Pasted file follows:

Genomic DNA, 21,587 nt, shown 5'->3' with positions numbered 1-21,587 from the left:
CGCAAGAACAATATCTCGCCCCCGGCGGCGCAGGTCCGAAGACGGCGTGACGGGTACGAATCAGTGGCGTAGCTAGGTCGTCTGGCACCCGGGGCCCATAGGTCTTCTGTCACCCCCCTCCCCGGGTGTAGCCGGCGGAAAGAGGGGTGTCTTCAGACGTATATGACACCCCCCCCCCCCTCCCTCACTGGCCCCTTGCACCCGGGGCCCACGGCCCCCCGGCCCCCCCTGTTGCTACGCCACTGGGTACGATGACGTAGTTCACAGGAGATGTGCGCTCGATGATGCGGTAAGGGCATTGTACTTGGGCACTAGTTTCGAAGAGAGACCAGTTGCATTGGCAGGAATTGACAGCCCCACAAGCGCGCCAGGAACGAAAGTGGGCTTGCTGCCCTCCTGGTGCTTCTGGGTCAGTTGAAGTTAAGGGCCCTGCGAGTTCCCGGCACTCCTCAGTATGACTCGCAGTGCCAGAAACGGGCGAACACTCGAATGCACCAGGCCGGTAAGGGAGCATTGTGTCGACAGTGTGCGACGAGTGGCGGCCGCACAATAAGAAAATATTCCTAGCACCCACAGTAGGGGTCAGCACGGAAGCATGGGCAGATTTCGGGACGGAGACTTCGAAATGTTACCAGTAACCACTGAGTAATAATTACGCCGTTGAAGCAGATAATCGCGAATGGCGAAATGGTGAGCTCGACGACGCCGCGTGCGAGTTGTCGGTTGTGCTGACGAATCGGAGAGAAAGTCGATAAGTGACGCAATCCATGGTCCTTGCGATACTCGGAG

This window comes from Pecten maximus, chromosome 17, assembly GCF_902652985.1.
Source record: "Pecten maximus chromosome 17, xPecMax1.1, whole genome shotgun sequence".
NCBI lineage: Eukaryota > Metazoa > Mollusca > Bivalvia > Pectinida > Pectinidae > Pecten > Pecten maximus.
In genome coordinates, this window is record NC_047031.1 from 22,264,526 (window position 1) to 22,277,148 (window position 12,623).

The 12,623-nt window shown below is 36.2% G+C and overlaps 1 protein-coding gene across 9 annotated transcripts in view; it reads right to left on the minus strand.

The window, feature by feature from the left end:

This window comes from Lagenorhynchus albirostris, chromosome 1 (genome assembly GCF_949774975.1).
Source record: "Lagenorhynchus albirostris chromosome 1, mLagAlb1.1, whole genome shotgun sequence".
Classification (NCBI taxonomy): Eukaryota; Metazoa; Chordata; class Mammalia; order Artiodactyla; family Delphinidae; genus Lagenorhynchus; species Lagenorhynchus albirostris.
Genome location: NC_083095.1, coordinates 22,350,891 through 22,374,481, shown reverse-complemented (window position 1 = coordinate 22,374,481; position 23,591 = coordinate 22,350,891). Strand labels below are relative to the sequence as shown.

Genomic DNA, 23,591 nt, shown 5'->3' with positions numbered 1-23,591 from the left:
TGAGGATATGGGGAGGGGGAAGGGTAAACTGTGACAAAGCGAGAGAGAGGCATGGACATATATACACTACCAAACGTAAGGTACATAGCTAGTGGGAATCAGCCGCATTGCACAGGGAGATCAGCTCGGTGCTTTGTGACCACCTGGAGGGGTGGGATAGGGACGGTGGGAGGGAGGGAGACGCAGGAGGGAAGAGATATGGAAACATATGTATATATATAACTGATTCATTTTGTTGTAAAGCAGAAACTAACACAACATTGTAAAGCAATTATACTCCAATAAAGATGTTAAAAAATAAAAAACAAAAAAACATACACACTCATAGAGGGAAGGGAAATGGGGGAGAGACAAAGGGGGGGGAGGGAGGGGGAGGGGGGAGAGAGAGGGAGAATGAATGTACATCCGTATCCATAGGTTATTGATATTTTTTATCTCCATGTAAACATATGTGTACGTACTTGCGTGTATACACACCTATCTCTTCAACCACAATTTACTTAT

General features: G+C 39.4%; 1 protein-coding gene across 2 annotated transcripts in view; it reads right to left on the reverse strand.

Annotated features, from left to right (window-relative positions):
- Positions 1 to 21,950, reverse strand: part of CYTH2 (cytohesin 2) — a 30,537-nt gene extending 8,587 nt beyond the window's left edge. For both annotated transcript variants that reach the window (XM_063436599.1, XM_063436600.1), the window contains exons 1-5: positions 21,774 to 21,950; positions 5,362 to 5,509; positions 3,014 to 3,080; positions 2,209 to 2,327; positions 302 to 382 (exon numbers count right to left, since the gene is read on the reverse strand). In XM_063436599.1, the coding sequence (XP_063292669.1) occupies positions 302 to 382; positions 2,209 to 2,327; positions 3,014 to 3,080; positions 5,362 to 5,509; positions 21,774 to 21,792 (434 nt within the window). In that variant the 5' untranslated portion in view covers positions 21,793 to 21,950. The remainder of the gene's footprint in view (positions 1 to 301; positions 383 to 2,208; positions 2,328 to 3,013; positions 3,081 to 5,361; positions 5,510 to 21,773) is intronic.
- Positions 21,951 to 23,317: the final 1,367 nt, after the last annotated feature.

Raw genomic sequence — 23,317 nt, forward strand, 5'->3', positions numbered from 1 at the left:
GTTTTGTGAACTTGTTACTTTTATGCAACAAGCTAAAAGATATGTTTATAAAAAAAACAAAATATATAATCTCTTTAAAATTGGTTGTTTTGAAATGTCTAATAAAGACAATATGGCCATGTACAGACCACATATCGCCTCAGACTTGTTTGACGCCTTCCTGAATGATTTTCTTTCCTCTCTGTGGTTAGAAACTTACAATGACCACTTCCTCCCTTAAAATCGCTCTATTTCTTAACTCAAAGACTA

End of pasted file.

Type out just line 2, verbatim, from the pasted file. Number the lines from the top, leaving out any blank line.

CGCAAGAACAATATCTCGCCCCCGGCGGCGCAGGTCCGAAGACGGCGTGACGGGTACGAATCAGTGGCGTAGCTAGGTCGTCTGGCACCCGGGGCCCATAGGTCTTCTGTCACCCCCCTCCCCGGGTGTAGCCGGCGGAAAGAGGGGTGTCTTCAGACGTATATGACACCCCCCCCCCCCTCCCTCACTGGCCCCTTGCACCCGGGGCCCACGGCCCCCCGGCCCCCCCTGTTGCTACGCCACTGGGTACGATGACGTAGTTCACAGGAGATGTGCGCTCGATGATGCGGTAAGGGCATTGTACTTGGGCACTAGTTTCGAAGAGAGACCAGTTGCATTGGCAGGAATTGACAGCCCCACAAGCGCGCCAGGAACGAAAGTGGGCTTGCTGCCCTCCTGGTGCTTCTGGGTCAGTTGAAGTTAAGGGCCCTGCGAGTTCCCGGCACTCCTCAGTATGACTCGCAGTGCCAGAAACGGGCGAACACTCGAATGCACCAGGCCGGTAAGGGAGCATTGTGTCGACAGTGTGCGACGAGTGGCGGCCGCACAATAAGAAAATATTCCTAGCACCCACAGTAGGGGTCAGCACGGAAGCATGGGCAGATTTCGGGACGGAGACTTCGAAATGTTACCAGTAACCACTGAGTAATAATTACGCCGTTGAAGCAGATAATCGCGAATGGCGAAATGGTGAGCTCGACGACGCCGCGTGCGAGTTGTCGGTTGTGCTGACGAATCGGAGAGAAAGTCGATAAGTGACGCAATCCATGGTCCTTGCGATACTCGGAG